09/04/2006 12:03 am ET Updated Nov 17, 2011

A Lesson in Leadership and Fearlessness from Max Cleland

As a Greek-American, I know a little something about heroes. We take them very seriously back in the old country. Not only is the bar for "hero" status set pretty high -- the word comes from the Greek, meaning "demi-god" -- but the purpose of the hero stories wasn't just blind veneration, it was instructional. In the drama of the hero, we could learn lessons for our daily lives.

Over here, the bar is set considerably lower -- hit enough baseballs or sell enough CDs and you're a hero.

Well, in Atlanta last Friday, I met an authentic American hero, Max Cleland, and his story is just as instructional as those I learned about growing up in Greece.

We met at Petite Auberge, his favorite French restaurant. We shared a beef Wellington and talked about fear.

To Cleland, fearlessness is essential to good leadership. Dealing with one's fears is what he calls "the inner work" necessary before one can become a leader. "If you're dominated by your fears," he told me, "you won't make good decisions when the hard times come and you are facing tough choices."

For him, dealing with your fears is synonymous with building character. Without completing that "inner work of preparation," you are just another poll-driven pol. And as citizens, we must do our part, too -- the more we can master our own fears, the more clear-eyed we will be and the less susceptible to disgraceful, fear-based campaigns, like the one run by Saxby Chambliss.

Chambliss, as many of you remember, is the man who ran against Cleland in 2002 and won by impugning Cleland's patriotism and indeed, running ads comparing him to Osama bin Laden. So a man who got out of military service by claiming a "bum knee" is now a United States Senator, having run a disgraceful campaign against a decorated war veteran who lost three limbs serving his country in Vietnam. What would have destroyed most men instead fueled Cleland's passion for public service. He went from running the Veterans Administration for Jimmy Carter, to Georgia Secretary of State, to the United State Senate in 1996. All this despite the fact that he needs constant care, and faces incredible challenges just to live, eat, and get around.

After dinner, he joked that he was going to be my opening act at the Agnes Scott Women's College, where I was speaking at the launch of the Decatur Book Festival, sponsored by the Atlanta Journal-Constitution.

When he was wheeled on stage the crowd of 900 erupted in a standing ovation. I was about to give my first speech on my new book, On Becoming Fearless, and here I was being introduced by a living embodiment of fearlessness and what it can do for us. I couldn't have dreamt of a better kick-off to my book tour.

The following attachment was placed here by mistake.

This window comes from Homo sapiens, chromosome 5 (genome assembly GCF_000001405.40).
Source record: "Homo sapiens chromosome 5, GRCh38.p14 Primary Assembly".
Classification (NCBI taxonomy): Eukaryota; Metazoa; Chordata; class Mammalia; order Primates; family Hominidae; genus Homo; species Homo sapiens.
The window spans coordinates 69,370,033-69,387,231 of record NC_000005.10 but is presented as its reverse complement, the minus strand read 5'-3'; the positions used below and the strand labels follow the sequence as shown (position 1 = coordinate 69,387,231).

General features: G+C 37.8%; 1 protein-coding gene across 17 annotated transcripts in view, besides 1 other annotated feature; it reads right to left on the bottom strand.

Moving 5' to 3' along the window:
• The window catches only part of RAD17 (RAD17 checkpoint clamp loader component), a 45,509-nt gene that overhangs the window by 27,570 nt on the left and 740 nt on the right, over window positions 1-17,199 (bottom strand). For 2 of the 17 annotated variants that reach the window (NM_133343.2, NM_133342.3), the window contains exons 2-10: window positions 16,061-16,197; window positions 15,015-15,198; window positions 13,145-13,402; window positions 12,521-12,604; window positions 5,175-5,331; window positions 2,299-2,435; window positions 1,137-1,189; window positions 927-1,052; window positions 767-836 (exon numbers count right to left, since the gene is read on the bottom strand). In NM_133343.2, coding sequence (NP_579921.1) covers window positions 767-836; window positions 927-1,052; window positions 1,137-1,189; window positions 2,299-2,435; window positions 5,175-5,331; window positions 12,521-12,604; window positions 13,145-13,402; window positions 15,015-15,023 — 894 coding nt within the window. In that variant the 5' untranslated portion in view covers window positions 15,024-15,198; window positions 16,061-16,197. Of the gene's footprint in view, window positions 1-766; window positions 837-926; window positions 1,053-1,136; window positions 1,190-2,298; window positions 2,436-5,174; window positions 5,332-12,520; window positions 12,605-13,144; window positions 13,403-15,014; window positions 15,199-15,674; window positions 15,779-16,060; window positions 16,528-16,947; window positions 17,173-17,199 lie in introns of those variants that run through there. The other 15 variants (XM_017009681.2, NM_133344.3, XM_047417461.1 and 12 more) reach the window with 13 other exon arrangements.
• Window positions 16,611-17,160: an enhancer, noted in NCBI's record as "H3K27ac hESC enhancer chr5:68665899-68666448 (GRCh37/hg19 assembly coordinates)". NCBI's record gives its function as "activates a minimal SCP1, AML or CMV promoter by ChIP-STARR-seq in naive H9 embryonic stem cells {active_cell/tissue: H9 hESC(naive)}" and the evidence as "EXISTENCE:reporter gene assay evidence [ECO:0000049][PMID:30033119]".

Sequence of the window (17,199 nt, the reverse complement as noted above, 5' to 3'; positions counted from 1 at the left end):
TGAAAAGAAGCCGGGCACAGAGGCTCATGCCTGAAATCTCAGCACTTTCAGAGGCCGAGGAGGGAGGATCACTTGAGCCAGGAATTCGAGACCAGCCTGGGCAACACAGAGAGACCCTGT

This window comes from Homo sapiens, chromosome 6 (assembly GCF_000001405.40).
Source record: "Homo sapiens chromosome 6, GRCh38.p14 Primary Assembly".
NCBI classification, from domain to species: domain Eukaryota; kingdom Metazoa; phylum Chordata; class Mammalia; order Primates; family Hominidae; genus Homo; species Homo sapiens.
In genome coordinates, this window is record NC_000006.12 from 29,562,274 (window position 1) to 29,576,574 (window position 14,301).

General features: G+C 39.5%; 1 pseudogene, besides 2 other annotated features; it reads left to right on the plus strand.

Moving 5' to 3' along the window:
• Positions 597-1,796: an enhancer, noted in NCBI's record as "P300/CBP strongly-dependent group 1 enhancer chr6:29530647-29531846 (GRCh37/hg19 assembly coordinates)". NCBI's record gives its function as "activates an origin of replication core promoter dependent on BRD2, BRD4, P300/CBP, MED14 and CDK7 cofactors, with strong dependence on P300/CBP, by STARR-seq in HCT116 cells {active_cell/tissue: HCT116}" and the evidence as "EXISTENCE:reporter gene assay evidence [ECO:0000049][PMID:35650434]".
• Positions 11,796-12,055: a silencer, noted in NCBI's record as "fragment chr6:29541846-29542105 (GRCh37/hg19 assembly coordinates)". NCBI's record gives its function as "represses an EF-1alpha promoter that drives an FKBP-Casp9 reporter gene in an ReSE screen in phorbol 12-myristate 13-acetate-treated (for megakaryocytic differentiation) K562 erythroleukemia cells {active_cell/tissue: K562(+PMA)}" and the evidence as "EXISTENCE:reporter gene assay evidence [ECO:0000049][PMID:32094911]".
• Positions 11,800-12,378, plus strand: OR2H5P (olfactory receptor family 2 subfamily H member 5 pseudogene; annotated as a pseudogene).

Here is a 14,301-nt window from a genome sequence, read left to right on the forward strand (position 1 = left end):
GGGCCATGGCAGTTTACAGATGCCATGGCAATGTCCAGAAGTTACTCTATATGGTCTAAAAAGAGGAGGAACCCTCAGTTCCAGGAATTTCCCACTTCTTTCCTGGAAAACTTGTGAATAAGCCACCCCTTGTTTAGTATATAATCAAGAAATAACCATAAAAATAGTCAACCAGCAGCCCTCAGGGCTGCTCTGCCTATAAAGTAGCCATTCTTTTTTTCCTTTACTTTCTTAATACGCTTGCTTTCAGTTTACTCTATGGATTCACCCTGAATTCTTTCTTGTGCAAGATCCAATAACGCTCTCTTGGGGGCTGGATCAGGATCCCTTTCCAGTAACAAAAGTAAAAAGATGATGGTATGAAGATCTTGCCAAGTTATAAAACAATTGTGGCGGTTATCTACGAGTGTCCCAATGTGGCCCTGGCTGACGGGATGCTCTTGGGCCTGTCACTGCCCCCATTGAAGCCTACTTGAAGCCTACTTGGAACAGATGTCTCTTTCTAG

Max Cleland's story is not only about fearlessness, but about the power of fear, the sickening exploitation of which is the reason why Cleland is no longer in the U.S. Senate.

That's why it's so essential that we all support a project close to Cleland's heart: The Patriot Project. Its mission statement -- as clear-eyed a statement of purpose as you'll ever see -- is:

Freedom of speech and the right to dissent are cornerstones of our democracy. The Patriot Project will defend any man or woman, regardless of party or affiliation, who is attacked or defamed and whose patriotism is questioned simply because they exercise their rights as Americans. This is our mission.

This includes pushing back against the upcoming smear campaign by a group ironically called "Vets for the Truth" against Congressman Jack Murtha. This new incarnation of the Swift Boaters is questioning Murtha's patriotism because he dared speak up on behalf of U.S. soldiers in demanding a strategy and timetable for bringing our troops home from Iraq.

As James Boyce, a veteran of the Kerry campaign who is currently among the group heading up The Patriot Project told me, "Logically, it's insane, but politically, it's brilliant. The right wing has literally turned the courageous military service of Democrats running for office into a liability. As a result of relentless fearmongering, we have the toy soldiers ruling the country while the real heroes are on the outside looking in."

Fortunately for this country, there is a large number of incredible first-time veteran candidates running in '06, including -- like Jim Webb in Virginia, Tammy Duckworth in Illinois , and Joe Sestak, Chris Carney and Patrick Murphy in Pennsylvania.

We know what Bush and Rove and their smear machine will be doing as we approach Election Day. It's not just the targets of their smears who will be tested, but the voters as well. Will we be taken in by the fearmongering of the White House or, like Max Cleland, will we do the hard work of mastering our fears so that we are prepared to see through the fear merchants and reject them?